Announcing Yesod 0.7
February 5, 2011
On behalf of the Yesod team, I'm very happy to announce the release of Yesod 0.7. This release incorporates a large number of community recommended changes, and introduces some new developers to the team. For those interested in upgrading, please see the Yesod 0.7 migration guide. Some points of interest:
Yesod now depends on WAI 0.3, which allows us to use the new Warp web server. WAI 0.3 uses enumerator and blaze-builder, which provides for much more efficient response generation than we had previously.
The yesod package has been split up into a number of sub packages. This makes it easier to try out new ideas without breaking backwards compatibility and more accessible for new developers to help contribute (more on this below). The "yesod" package itself provides a Yesod module that exports the same functionality available previously.
Static file serving is now more intelligent, providing for directory listings and index files (both configurable), as well as proper trailing-slash support based on folder/file checking. It is based on the newly released wai-app-static.
We have new syntaxes for Hamlet, Cassius and Julius. The hamlet6to7 tool is available to help migration.
yesod-json now uses json-types, which has a much more robust set of types. In particular, it allows proper creation of booleans, nulls and numbers. yesod-json also provides a compatibility layer for those using the old API.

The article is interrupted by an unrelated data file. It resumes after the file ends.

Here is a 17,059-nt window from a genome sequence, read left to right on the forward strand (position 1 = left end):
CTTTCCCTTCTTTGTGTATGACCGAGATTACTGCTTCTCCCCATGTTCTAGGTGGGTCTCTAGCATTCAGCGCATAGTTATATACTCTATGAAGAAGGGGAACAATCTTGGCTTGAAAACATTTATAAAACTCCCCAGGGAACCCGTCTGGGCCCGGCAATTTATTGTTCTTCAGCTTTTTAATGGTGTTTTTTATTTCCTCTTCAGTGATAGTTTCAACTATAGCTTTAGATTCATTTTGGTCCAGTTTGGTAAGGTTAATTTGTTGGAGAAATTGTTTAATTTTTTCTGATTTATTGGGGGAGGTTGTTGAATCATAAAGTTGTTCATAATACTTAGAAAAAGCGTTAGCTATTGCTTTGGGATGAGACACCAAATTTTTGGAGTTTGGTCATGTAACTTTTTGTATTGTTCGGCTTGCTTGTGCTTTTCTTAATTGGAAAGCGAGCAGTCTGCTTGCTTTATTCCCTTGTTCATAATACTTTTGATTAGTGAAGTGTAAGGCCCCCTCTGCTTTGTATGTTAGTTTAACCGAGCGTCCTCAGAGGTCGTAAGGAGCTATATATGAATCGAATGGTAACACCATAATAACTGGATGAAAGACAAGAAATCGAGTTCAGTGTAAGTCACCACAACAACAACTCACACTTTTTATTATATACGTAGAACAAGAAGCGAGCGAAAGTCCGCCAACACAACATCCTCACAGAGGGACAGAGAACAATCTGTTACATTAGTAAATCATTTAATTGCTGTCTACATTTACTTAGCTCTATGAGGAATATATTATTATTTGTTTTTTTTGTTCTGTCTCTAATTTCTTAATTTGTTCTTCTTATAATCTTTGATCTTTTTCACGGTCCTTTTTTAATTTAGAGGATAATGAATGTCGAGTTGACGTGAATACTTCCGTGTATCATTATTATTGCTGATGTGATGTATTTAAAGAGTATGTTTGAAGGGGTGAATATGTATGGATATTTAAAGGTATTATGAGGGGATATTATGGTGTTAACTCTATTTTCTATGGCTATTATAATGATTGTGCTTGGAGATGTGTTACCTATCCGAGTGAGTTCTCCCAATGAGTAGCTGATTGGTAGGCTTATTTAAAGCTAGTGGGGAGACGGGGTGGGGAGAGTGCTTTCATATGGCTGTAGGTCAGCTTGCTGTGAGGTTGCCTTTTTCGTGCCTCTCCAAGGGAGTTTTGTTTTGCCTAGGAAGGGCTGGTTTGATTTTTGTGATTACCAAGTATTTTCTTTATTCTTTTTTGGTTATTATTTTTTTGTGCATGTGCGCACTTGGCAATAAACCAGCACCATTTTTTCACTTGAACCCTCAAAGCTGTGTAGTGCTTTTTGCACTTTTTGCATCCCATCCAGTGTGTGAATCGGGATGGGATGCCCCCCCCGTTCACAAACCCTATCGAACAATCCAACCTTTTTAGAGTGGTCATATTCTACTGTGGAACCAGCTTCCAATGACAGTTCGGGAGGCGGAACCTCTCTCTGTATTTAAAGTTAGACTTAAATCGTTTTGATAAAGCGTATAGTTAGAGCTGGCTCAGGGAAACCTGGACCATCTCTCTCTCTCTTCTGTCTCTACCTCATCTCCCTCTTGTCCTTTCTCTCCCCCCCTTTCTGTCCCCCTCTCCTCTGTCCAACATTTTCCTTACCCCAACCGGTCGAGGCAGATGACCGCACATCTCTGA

The routing system has been rewritten almost entirely. This helps with performance, but there is a much more important consideration here: Code duplication between master and subsites has been removed, making the codebase more streamlined, and we now have the opportunity to make "Yesod middlewares." Expect more on that in the future.
In addition to Atom feeds, the yesod-newsfeed package also supports RSS feeds. Thanks on this to the new co-maintainer, Patrick Brisbin. You can also have a very RESTful approach that serves either Atom or RSS from the same URL depending upon request headers.
In general integration with WAI has been improved greatly. There is a new sendWaiResponse function that lets you bypass a lot of Yesod processing, and it is much easier to embed WAI apps directly as subsites. For an example, see the yesod-static package. There will likely be more improvements on this integration in the future, especially since the WAI userbase is growing.
By default, trailing slashes are not appended to generated URLs.
newIdent has been moved from Widget to Handler. This is the more correct place for it, as previously it was possible to generate identical identifiers on the same page.
You can throw exceptions of type ErrorResponse, such as NotFound or InvalidArgs, and Yesod will show the corresponding error page (404 or 400 in this case).
yesod-auth adds a HashDB backend from Patrick Brisbin.
Provide yesodVersion function for those gracious enough to want to put a "Powered by Yesod 0.7.0" line on their sites.
Instead of basicHandler, we now have warp, warpDebug and develServer. warp is good for production environments, warpDebug prints some information on each request, and develServer uses wai-handler-devel.
Installing the yesod package installs all dependencies for scaffolded sites. This was a common point of confusion for new users. The one exception is that neither persistent-sqlite nor persistent-postgresql is installed.